Jamila Prowse

What’s your background?

I have a background in Art History, which has given me a research-based underpinning to my practice. Initially, I began working as a curator and writer, focused on devising new languages around blackness and identity, and supporting underrepresented artists. At the end of 2020, I shifted my focus to sit across writing and art making, in part as a response to the worsening in an impairment I have had for most of my life. I use my experiences as a disabled, mixed race person of Black parentage to propel a personal interrogation through my work.

What influences you artistically?

Primarily, I’m influenced by auteothnographic practices, and the potentials for the personal to provide cultural and contextual specificity to political and social structures. I was drawn to moving image as a medium, through a deep appreciation of moving image as a form of self-archiving, in the work of artists such as Rochelle White, Rabz Lansiquot, Evan Ifekoya, Larry Achiampong and Rehana Zaman. My hope is that by referencing my own experiences and background in my work, I can move away from what Saidiya Hartman terms ‘the violence of abstraction’; something I think is particularly important when considering race and disability.

How do you start a new work?

I tend to have things floating around in my head, sparked by something I’ve seen or heard, or passing thoughts. I’ll often be noting these down in notebooks, as starting points or references for new works. The way my brain works means that once I’ve thought of something, if it holds any meaning or curiosity for me I won’t be able to get out of my head. Often, I will have been thinking of a work for months to years preceding doing anything with it. Then, when I have enough space and capacity to face it, I’ll start attempting to draw what’s in my head out into the physical world. I often find that as I’m in the process of making a work, I’ll have conversations with friends and peers which will provide new ways of seeing and understanding a work. When I was making An Echo For My Father, a conversation with my friend Joseph Bond helped me to consider that a visualisation of absence was interrelated with gaps and silences in both the image and audio. When I reached the stage of postproduction another friend, Jemma Desai, convinced me to take out the voiceover which was originally in the work and replace it with closed captions – lending itself more to an evocation of this silence. While I’m quite a solitary person, I often find conversations which occur in parallel to something I’m working on bring out new perspectives and threads. This process is also helpful in considering how works are never made in a vacuum, they are always influenced by the environments and contexts in which they are made. As a disabled person, I tend to work very gradually, taking regular breaks and building rest time in. Wherever possible, I try to bring slowness into my practice, as a reminder of Tina Campt’s theorising that slowness isn’t just a change in velocity, it also shifts what we give our attention to.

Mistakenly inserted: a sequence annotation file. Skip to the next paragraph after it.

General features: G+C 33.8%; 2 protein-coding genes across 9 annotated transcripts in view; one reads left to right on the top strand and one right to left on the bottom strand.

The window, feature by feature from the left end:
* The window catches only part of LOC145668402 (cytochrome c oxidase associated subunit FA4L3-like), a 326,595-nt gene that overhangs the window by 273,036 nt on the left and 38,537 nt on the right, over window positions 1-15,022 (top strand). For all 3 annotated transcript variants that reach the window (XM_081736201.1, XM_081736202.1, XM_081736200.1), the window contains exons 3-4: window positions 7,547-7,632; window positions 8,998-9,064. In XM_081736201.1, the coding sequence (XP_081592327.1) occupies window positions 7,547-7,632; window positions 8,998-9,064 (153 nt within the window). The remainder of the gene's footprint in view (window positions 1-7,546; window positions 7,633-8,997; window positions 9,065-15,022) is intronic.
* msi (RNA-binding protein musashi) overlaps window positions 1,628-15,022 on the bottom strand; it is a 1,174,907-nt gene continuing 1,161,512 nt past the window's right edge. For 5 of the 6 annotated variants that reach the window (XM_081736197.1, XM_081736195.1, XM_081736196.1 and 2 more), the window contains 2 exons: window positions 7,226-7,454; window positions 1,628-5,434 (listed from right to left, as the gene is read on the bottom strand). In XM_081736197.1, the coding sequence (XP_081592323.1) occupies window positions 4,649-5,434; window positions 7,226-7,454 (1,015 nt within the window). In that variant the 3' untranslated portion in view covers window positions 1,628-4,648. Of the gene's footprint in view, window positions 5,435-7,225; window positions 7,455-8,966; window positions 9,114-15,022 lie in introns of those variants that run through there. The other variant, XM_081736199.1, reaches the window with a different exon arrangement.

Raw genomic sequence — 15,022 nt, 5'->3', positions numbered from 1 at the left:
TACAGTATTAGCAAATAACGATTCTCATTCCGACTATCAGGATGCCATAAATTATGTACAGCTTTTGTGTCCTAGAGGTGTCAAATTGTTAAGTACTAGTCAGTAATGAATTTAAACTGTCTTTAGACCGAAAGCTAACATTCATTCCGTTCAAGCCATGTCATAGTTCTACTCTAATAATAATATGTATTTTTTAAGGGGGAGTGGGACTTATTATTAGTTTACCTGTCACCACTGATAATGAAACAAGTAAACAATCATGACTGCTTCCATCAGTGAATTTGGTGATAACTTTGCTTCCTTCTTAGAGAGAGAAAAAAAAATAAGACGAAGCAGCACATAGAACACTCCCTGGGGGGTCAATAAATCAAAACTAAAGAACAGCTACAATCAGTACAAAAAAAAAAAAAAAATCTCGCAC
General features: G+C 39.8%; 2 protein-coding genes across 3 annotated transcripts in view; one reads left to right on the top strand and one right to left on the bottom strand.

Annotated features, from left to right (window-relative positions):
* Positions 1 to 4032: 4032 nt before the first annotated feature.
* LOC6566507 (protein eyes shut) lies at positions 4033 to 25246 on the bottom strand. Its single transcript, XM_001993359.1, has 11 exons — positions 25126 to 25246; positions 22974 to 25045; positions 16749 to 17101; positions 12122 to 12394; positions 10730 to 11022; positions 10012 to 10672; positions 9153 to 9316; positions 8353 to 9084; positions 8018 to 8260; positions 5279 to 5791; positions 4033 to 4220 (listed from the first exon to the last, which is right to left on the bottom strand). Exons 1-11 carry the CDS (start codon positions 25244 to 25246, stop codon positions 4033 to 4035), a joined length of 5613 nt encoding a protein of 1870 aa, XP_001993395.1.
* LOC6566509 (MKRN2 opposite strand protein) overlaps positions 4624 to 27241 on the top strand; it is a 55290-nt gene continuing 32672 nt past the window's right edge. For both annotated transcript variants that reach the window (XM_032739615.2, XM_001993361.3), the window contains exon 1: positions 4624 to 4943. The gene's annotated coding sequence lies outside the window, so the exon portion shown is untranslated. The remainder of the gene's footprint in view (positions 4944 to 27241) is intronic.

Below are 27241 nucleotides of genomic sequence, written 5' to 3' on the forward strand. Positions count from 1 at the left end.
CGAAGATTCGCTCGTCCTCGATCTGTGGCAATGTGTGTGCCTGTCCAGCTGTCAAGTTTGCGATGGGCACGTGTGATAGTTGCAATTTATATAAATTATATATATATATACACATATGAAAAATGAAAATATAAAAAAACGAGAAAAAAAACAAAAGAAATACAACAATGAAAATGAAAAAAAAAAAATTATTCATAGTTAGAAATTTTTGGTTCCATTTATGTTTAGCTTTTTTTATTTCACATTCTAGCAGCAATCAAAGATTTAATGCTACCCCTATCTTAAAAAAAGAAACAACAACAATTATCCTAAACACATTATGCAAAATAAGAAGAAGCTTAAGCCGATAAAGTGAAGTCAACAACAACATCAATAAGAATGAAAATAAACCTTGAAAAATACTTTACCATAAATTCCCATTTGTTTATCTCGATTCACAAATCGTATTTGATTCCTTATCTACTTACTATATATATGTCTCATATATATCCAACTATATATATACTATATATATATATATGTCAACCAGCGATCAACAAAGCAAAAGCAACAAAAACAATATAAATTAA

What are you working on right now?

I’ve just moved into my first permanent artist studio space at Studio Voltaire, which will hopefully give me more time and physical space to make work. Until the end of the summer, I’m concluding my MA in Art History and writing my dissertation, which continues research I’ve been doing into institutional harm. Simultaneously, I’m undertaking writing projects, continuing to centre my research around disability, and beginning to think about fundraising to make the two follow up films to An Echo For My Father. The intention with the film series is for each subsequent film to expand out further, moving from the micro experience of absence to the macro cultural connections between Cape Town and London. As part of that work, I hope to take a research trip to South Africa, which would be my first time visiting the country, in order to document and archive the process of uncovering my paternal lineage.

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